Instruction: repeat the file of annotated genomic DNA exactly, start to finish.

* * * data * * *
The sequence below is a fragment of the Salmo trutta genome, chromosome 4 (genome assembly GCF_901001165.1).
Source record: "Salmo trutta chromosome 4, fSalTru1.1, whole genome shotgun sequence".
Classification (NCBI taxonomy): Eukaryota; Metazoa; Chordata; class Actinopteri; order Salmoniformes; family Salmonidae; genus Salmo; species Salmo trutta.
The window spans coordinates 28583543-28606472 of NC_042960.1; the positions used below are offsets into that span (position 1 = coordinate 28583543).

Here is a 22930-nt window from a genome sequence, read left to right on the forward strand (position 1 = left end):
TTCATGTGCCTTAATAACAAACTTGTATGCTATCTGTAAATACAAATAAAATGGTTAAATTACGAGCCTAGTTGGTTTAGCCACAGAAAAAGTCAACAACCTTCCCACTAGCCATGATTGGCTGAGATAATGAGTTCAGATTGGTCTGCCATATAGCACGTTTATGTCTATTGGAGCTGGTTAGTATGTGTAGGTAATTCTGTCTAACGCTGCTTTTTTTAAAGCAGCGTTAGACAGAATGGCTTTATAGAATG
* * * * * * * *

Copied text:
The sequence below is a fragment of the Salmo trutta genome, chromosome 4 (genome assembly GCF_901001165.1).
Source record: "Salmo trutta chromosome 4, fSalTru1.1, whole genome shotgun sequence".
Classification (NCBI taxonomy): Eukaryota; Metazoa; Chordata; class Actinopteri; order Salmoniformes; family Salmonidae; genus Salmo; species Salmo trutta.
The window spans coordinates 28583543-28606472 of NC_042960.1; the positions used below are offsets into that span (position 1 = coordinate 28583543).

Here is a 22930-nt window from a genome sequence, read left to right on the forward strand (position 1 = left end):
TTCATGTGCCTTAATAACAAACTTGTATGCTATCTGTAAATACAAATAAAATGGTTAAATTACGAGCCTAGTTGGTTTAGCCACAGAAAAAGTCAACAACCTTCCCACTAGCCATGATTGGCTGAGATAATGAGTTCAGATTGGTCTGCCATATAGCACGTTTATGTCTATTGGAGCTGGTTAGTATGTGTAGGTAATTCTGTCTAACGCTGCTTTTTTTAAAGCAGCGTTAGACAGAATGGCTTTATAGAATG